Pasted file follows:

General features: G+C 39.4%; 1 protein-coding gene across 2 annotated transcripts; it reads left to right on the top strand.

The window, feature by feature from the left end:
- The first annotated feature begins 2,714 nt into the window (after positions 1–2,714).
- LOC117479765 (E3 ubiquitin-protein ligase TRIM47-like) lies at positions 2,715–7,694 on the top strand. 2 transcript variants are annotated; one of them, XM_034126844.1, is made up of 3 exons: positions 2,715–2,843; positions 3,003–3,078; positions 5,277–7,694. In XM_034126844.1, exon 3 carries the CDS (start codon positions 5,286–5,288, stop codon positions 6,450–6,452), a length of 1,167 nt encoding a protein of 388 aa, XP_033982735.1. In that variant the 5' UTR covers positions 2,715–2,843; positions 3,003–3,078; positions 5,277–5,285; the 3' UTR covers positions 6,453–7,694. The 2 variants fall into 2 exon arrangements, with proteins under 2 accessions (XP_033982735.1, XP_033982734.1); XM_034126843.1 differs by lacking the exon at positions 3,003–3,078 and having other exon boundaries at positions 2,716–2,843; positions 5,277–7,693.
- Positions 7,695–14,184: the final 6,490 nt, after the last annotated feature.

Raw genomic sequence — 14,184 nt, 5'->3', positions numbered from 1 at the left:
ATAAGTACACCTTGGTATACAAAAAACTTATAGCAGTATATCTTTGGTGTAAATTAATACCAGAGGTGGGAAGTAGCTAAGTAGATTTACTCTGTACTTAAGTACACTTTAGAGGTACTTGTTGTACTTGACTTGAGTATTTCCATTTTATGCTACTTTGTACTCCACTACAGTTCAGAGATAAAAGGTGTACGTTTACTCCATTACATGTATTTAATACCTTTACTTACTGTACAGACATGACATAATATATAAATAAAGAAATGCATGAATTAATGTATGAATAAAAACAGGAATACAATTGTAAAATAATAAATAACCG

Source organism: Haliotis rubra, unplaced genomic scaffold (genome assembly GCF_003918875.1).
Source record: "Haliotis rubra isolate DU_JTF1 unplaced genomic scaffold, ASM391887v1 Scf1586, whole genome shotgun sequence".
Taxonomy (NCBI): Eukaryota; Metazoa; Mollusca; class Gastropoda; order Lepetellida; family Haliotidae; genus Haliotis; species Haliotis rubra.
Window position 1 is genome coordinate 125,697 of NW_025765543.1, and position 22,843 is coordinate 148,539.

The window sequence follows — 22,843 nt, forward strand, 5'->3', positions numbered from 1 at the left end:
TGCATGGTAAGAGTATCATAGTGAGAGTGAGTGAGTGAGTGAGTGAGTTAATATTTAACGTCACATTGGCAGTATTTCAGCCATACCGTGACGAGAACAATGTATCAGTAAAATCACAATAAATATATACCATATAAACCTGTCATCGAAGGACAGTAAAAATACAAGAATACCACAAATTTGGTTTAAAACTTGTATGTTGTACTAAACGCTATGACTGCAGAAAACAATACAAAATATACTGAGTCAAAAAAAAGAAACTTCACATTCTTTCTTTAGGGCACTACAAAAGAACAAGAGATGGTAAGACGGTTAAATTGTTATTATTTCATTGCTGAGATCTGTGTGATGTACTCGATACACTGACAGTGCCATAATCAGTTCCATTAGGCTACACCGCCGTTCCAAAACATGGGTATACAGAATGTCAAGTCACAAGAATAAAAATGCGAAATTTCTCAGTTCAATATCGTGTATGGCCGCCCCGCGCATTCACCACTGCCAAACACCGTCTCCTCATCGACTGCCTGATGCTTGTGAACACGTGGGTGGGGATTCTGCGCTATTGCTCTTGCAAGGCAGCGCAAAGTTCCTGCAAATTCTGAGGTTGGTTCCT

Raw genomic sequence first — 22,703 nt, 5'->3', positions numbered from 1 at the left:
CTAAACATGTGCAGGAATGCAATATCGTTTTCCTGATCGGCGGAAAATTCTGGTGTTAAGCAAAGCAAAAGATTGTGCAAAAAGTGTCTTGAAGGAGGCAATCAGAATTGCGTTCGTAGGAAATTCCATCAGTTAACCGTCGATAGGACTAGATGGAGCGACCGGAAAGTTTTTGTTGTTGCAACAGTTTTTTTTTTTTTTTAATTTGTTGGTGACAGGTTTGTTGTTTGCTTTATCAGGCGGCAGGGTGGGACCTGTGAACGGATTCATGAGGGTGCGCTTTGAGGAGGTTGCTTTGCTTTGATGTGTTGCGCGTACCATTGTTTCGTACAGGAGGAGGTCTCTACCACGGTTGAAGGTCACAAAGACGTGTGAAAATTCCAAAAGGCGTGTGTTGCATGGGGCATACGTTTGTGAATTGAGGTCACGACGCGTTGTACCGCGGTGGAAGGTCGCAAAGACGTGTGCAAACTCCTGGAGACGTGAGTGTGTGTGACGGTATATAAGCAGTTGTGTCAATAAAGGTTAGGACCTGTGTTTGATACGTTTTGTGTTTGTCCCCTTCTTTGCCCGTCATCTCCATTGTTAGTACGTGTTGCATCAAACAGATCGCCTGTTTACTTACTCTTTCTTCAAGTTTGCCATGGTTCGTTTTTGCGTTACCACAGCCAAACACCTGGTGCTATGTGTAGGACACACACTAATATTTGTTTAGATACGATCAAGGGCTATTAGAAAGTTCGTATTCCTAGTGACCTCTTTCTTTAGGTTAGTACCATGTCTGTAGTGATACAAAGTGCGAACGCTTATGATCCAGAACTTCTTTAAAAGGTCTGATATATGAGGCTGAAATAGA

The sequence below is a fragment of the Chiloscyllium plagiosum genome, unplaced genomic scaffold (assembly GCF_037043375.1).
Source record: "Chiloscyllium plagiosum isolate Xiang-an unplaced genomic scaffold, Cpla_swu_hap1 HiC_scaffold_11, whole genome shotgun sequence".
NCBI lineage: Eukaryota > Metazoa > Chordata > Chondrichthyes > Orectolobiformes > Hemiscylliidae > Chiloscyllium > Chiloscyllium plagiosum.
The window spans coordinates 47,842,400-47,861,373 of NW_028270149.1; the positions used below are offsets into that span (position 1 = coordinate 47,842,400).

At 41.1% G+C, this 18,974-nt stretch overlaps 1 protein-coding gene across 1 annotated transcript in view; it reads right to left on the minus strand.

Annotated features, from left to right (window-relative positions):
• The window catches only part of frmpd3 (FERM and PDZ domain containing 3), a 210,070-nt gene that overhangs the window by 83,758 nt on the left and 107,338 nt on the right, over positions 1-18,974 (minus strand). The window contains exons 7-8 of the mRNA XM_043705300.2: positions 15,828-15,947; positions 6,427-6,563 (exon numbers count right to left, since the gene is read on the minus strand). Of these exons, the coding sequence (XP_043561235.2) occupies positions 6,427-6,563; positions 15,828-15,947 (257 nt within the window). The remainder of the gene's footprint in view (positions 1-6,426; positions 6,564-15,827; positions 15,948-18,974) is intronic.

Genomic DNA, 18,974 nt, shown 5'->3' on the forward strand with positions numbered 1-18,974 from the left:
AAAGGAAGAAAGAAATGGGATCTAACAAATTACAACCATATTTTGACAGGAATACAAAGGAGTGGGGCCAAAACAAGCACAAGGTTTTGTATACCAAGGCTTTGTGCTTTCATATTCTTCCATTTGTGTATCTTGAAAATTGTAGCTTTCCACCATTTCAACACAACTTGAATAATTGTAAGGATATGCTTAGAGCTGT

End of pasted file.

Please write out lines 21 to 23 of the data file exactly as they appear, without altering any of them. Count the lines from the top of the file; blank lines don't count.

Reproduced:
Annotated features, from left to right (window-relative positions):
• The window catches only part of frmpd3 (FERM and PDZ domain containing 3), a 210,070-nt gene that overhangs the window by 83,758 nt on the left and 107,338 nt on the right, over positions 1-18,974 (minus strand). The window contains exons 7-8 of the mRNA XM_043705300.2: positions 15,828-15,947; positions 6,427-6,563 (exon numbers count right to left, since the gene is read on the minus strand). Of these exons, the coding sequence (XP_043561235.2) occupies positions 6,427-6,563; positions 15,828-15,947 (257 nt within the window). The remainder of the gene's footprint in view (positions 1-6,426; positions 6,564-15,827; positions 15,948-18,974) is intronic.

Genomic DNA, 18,974 nt, shown 5'->3' on the forward strand with positions numbered 1-18,974 from the left: